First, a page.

Thursday’s Podcast: The Politics of the Olympics

Next spring I’ll be teaching History and Politics of Sports for the second time. It’s hard to know how much change to make, given that the inaugural class was forced online halfway through semester by a global pandemic. But one difference is already evident: I’ll be leading the course by myself, since my friend and colleague Chris Moore will be taking a well-deserved sabbatical.

So I thought we might use The 252, the podcast we initially created to preview the course, to pre-record some interviews with Chris that will let him continue to speak into History and Politics of Sports, even while he’s away from campus.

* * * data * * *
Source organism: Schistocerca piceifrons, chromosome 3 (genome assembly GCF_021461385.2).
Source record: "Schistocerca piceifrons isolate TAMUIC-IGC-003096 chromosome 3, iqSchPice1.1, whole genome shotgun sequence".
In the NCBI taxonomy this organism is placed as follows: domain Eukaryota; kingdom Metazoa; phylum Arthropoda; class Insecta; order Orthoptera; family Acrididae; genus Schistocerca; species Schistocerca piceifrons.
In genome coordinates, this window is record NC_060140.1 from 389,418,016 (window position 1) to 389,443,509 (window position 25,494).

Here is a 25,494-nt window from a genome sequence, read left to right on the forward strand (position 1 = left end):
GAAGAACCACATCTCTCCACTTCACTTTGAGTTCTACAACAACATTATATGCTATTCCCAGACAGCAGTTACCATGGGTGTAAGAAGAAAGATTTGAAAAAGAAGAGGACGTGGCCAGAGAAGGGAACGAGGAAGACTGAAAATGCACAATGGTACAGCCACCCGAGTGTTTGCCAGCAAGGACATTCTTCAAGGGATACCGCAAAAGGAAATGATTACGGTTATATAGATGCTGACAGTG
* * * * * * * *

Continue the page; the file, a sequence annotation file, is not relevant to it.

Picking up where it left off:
Chris (left) with Sam Mulberry – photo: Lena Gehrz

We’ll do more of that once we’re back into our fall routine, but we got started this week, with a new episode of The 252 in which Chris explains why political scientists are interested in the Olympics. That segment serves as a dual preview: of the summer games starting next week in Tokyo and the winter games that will open next February in Beijing — at the end of the first week of our class.

You can stream or download that episode from Podbean, Spotify, Apple Podcasts, and other providers that carry Channel 3900. You’ll also hear Sam Mulberry, Chris, and me preview some events we’re looking forward to watching in Tokyo and review some summer sports stories, including the Name, Image, Likeness revolution in college sports, racist responses to England’s loss in the European soccer championship, and the NBA playoffs.